May 22, 2015

Race, Religion, Politics in Prison

In the real world, I was told it was always best to avoid discussing race, religion or politics at social and business gatherings. I followed that advice to avoid coming into unnecessary conflict with others. In prison, I have followed this advice because one of my primary goals in prison is to avoid conflict with others. Prison is hard enough without unnecessary conflicts.

At Jesup, most of the prisoners intermingle and get along quite well regardless of their race, religion or personal politics. However, I am told ( that at other prisons, there is self-separation by race. When you go to the chow hall, you sit with your race. When you go to church, you sit with your race. Apparently at these other prisons, each racial group has a leader called a “shot caller” who resolves conflict within the group and also works with shot callers from other racial groups to resolve inter-group conflicts.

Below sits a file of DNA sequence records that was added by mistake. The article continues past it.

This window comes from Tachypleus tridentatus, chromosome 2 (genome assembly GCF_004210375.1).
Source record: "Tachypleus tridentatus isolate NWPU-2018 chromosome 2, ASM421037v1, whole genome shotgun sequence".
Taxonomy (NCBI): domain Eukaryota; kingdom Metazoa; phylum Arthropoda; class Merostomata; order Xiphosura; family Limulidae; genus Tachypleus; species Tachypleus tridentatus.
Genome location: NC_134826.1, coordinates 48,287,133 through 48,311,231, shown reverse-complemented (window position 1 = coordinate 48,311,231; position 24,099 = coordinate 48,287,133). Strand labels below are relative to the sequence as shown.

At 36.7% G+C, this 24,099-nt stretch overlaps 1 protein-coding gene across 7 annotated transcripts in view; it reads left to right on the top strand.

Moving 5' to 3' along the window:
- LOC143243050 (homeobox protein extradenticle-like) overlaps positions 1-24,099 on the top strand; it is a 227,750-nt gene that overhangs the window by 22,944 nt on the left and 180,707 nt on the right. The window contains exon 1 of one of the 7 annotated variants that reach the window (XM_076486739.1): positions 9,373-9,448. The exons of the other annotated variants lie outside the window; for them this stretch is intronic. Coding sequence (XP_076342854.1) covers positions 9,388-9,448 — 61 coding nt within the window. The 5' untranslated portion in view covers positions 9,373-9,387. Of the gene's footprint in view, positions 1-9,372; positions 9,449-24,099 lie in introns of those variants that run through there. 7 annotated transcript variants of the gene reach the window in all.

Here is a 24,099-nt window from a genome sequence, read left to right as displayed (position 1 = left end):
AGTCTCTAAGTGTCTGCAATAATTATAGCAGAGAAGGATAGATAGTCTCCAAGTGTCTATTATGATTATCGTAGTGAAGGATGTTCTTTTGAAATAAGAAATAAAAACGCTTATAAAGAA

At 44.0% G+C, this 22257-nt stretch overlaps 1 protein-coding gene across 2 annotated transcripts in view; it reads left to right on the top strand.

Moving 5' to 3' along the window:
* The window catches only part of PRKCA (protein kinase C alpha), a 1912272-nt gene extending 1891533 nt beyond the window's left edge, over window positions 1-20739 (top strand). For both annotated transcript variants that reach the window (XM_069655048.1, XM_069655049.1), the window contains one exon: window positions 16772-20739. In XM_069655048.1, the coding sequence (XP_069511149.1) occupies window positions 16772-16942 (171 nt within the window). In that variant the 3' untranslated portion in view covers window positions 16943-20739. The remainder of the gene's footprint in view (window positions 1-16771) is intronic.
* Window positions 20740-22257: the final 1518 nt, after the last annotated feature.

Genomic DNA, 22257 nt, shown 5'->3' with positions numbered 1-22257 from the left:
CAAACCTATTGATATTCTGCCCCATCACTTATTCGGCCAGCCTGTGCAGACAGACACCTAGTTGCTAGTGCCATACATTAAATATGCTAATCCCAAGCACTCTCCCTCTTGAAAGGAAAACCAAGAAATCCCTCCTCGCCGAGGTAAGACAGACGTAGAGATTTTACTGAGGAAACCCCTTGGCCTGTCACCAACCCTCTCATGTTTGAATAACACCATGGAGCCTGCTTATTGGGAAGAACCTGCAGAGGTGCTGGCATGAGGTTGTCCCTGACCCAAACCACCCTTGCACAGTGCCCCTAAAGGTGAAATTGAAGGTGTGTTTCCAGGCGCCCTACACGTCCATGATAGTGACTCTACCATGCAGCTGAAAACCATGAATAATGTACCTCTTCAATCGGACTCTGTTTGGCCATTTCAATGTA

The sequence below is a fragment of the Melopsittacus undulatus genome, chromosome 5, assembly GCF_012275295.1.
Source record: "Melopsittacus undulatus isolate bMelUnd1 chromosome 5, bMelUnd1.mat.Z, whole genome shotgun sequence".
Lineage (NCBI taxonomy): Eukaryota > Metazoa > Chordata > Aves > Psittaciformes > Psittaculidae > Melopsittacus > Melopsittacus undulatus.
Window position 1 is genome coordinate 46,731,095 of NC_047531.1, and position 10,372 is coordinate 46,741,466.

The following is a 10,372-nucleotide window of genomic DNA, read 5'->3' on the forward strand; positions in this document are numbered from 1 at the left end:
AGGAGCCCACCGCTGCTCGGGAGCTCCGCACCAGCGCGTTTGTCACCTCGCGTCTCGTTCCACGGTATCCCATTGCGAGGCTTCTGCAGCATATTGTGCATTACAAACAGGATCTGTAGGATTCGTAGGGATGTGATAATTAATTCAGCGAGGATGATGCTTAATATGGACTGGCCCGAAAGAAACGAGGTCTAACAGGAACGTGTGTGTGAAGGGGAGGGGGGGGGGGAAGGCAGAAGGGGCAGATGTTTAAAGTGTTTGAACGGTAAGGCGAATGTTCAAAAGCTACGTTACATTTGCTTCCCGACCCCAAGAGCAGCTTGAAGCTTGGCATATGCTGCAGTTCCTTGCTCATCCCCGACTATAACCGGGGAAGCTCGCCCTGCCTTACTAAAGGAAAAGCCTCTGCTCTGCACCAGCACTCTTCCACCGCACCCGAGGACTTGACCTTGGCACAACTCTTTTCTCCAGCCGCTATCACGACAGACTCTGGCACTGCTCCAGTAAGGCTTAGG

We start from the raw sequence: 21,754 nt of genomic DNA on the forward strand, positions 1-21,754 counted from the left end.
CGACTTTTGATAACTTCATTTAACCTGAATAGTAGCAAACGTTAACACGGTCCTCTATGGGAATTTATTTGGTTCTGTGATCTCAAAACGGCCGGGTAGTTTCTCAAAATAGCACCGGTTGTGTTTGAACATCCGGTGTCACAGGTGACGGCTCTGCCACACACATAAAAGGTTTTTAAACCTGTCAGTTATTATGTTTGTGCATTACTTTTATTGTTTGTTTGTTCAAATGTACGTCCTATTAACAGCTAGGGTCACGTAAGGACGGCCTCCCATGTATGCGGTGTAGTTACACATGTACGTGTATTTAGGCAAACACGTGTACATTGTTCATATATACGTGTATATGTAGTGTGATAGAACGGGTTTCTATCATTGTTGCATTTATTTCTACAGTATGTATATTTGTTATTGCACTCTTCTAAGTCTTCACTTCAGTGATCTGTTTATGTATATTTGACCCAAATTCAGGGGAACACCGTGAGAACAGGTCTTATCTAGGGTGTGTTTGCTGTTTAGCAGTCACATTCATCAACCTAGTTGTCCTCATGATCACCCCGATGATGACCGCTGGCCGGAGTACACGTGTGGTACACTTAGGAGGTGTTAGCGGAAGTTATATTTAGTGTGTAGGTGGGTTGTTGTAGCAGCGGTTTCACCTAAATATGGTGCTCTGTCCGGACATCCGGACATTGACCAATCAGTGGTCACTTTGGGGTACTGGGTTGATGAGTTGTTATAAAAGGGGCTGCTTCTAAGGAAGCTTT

Prisoners are, at times, also, segregated by their type of crime. For example, certain drug guys may have a bias against white collar guys or sexual offenders.

Each prison has it’s own set of unwritten social rules that a new prisoner needs to learn to get by without conflict. When I arrived in Jesup, I did not know what to expect. I kept my mouth shut and watched and listened. I am fortunate that I ended up at an institution that has a very relaxed set of unwritten social rules.

Ken Flaska

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